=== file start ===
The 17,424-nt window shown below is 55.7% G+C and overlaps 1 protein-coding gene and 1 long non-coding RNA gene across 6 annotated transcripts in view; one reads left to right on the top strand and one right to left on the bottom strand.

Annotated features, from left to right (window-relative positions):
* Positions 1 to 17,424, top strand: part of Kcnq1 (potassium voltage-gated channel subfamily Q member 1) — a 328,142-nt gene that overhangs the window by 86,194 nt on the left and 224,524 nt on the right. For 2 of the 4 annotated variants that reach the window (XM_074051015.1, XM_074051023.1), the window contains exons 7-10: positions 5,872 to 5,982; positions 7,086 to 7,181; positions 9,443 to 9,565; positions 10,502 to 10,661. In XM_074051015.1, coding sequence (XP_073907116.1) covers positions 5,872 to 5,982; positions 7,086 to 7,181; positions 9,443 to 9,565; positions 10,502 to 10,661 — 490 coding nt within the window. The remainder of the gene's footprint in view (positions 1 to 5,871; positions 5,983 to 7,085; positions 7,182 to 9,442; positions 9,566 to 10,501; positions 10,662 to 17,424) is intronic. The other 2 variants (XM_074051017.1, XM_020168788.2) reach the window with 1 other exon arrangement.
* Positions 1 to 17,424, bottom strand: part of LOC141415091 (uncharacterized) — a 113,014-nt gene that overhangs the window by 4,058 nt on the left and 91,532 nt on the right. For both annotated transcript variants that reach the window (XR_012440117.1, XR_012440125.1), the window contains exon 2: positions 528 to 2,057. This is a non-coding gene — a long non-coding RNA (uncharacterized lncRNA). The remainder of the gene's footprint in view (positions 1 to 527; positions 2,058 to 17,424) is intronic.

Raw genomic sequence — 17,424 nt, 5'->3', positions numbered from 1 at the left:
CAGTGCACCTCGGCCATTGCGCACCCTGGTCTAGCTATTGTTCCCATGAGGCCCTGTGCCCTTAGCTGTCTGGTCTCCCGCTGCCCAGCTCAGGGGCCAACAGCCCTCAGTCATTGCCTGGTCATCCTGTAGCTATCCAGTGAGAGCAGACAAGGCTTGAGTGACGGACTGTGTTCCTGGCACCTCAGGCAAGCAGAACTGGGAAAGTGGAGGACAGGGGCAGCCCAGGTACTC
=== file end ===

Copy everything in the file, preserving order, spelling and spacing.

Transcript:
The 17,424-nt window shown below is 55.7% G+C and overlaps 1 protein-coding gene and 1 long non-coding RNA gene across 6 annotated transcripts in view; one reads left to right on the top strand and one right to left on the bottom strand.

Annotated features, from left to right (window-relative positions):
* Positions 1 to 17,424, top strand: part of Kcnq1 (potassium voltage-gated channel subfamily Q member 1) — a 328,142-nt gene that overhangs the window by 86,194 nt on the left and 224,524 nt on the right. For 2 of the 4 annotated variants that reach the window (XM_074051015.1, XM_074051023.1), the window contains exons 7-10: positions 5,872 to 5,982; positions 7,086 to 7,181; positions 9,443 to 9,565; positions 10,502 to 10,661. In XM_074051015.1, coding sequence (XP_073907116.1) covers positions 5,872 to 5,982; positions 7,086 to 7,181; positions 9,443 to 9,565; positions 10,502 to 10,661 — 490 coding nt within the window. The remainder of the gene's footprint in view (positions 1 to 5,871; positions 5,983 to 7,085; positions 7,182 to 9,442; positions 9,566 to 10,501; positions 10,662 to 17,424) is intronic. The other 2 variants (XM_074051017.1, XM_020168788.2) reach the window with 1 other exon arrangement.
* Positions 1 to 17,424, bottom strand: part of LOC141415091 (uncharacterized) — a 113,014-nt gene that overhangs the window by 4,058 nt on the left and 91,532 nt on the right. For both annotated transcript variants that reach the window (XR_012440117.1, XR_012440125.1), the window contains exon 2: positions 528 to 2,057. This is a non-coding gene — a long non-coding RNA (uncharacterized lncRNA). The remainder of the gene's footprint in view (positions 1 to 527; positions 2,058 to 17,424) is intronic.

Raw genomic sequence — 17,424 nt, 5'->3', positions numbered from 1 at the left:
CAGTGCACCTCGGCCATTGCGCACCCTGGTCTAGCTATTGTTCCCATGAGGCCCTGTGCCCTTAGCTGTCTGGTCTCCCGCTGCCCAGCTCAGGGGCCAACAGCCCTCAGTCATTGCCTGGTCATCCTGTAGCTATCCAGTGAGAGCAGACAAGGCTTGAGTGACGGACTGTGTTCCTGGCACCTCAGGCAAGCAGAACTGGGAAAGTGGAGGACAGGGGCAGCCCAGGTACTC